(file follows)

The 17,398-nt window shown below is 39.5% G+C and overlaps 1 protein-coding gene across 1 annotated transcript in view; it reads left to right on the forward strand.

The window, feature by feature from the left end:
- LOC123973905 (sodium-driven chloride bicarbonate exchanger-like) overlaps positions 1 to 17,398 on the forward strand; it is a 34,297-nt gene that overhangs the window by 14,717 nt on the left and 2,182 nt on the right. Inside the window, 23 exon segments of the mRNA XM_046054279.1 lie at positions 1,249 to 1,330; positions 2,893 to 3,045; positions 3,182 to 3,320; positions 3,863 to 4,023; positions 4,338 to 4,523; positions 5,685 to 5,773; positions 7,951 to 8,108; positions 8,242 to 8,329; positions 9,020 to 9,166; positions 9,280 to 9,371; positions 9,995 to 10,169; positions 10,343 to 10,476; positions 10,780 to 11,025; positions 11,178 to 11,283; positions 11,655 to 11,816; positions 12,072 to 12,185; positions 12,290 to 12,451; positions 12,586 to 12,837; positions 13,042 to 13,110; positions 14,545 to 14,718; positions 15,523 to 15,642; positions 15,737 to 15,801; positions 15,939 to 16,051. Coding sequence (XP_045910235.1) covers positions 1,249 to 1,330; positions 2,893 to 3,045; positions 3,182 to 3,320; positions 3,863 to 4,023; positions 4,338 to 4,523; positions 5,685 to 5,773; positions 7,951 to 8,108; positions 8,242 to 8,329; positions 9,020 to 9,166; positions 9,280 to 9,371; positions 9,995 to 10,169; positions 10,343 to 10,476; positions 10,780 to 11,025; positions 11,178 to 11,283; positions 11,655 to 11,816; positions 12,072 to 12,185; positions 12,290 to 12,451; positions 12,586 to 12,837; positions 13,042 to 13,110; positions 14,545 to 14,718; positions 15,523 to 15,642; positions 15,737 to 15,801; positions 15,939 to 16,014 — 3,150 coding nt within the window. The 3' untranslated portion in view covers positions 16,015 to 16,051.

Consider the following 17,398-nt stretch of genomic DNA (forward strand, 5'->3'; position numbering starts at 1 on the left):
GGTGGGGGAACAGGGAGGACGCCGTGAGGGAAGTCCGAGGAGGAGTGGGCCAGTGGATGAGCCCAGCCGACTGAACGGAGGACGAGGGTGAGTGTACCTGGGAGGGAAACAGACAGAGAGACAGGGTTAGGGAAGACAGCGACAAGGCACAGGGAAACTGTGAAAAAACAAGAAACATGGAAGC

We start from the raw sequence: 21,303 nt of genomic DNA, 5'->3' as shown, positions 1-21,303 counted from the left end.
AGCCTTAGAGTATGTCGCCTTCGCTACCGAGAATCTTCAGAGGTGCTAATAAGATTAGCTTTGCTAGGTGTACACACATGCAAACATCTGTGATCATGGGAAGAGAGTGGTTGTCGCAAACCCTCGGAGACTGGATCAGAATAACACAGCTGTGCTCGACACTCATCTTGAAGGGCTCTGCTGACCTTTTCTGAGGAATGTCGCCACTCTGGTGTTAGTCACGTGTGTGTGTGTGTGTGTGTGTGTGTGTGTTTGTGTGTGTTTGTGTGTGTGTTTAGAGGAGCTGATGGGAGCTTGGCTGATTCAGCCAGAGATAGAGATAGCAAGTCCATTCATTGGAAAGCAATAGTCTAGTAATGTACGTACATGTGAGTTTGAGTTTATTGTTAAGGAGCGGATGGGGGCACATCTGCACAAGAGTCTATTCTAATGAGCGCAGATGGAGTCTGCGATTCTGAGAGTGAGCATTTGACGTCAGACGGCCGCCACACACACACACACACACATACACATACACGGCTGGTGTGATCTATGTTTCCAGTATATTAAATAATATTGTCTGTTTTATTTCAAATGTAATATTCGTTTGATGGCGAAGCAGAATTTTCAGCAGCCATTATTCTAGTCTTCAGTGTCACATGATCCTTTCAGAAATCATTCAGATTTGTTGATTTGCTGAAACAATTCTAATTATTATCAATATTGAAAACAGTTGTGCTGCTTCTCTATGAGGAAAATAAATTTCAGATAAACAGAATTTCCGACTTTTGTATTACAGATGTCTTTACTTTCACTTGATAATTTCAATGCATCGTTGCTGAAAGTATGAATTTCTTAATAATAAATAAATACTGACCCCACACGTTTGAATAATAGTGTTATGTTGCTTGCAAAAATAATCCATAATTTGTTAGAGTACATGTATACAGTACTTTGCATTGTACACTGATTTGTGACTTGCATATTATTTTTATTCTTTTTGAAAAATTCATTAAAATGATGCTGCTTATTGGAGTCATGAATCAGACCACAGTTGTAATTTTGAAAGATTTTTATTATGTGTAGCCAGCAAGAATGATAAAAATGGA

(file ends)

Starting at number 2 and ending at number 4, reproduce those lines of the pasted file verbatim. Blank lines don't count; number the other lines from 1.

The window, feature by feature from the left end:
- LOC123973905 (sodium-driven chloride bicarbonate exchanger-like) overlaps positions 1 to 17,398 on the forward strand; it is a 34,297-nt gene that overhangs the window by 14,717 nt on the left and 2,182 nt on the right. Inside the window, 23 exon segments of the mRNA XM_046054279.1 lie at positions 1,249 to 1,330; positions 2,893 to 3,045; positions 3,182 to 3,320; positions 3,863 to 4,023; positions 4,338 to 4,523; positions 5,685 to 5,773; positions 7,951 to 8,108; positions 8,242 to 8,329; positions 9,020 to 9,166; positions 9,280 to 9,371; positions 9,995 to 10,169; positions 10,343 to 10,476; positions 10,780 to 11,025; positions 11,178 to 11,283; positions 11,655 to 11,816; positions 12,072 to 12,185; positions 12,290 to 12,451; positions 12,586 to 12,837; positions 13,042 to 13,110; positions 14,545 to 14,718; positions 15,523 to 15,642; positions 15,737 to 15,801; positions 15,939 to 16,051. Coding sequence (XP_045910235.1) covers positions 1,249 to 1,330; positions 2,893 to 3,045; positions 3,182 to 3,320; positions 3,863 to 4,023; positions 4,338 to 4,523; positions 5,685 to 5,773; positions 7,951 to 8,108; positions 8,242 to 8,329; positions 9,020 to 9,166; positions 9,280 to 9,371; positions 9,995 to 10,169; positions 10,343 to 10,476; positions 10,780 to 11,025; positions 11,178 to 11,283; positions 11,655 to 11,816; positions 12,072 to 12,185; positions 12,290 to 12,451; positions 12,586 to 12,837; positions 13,042 to 13,110; positions 14,545 to 14,718; positions 15,523 to 15,642; positions 15,737 to 15,801; positions 15,939 to 16,014 — 3,150 coding nt within the window. The 3' untranslated portion in view covers positions 16,015 to 16,051.

Consider the following 17,398-nt stretch of genomic DNA (forward strand, 5'->3'; position numbering starts at 1 on the left):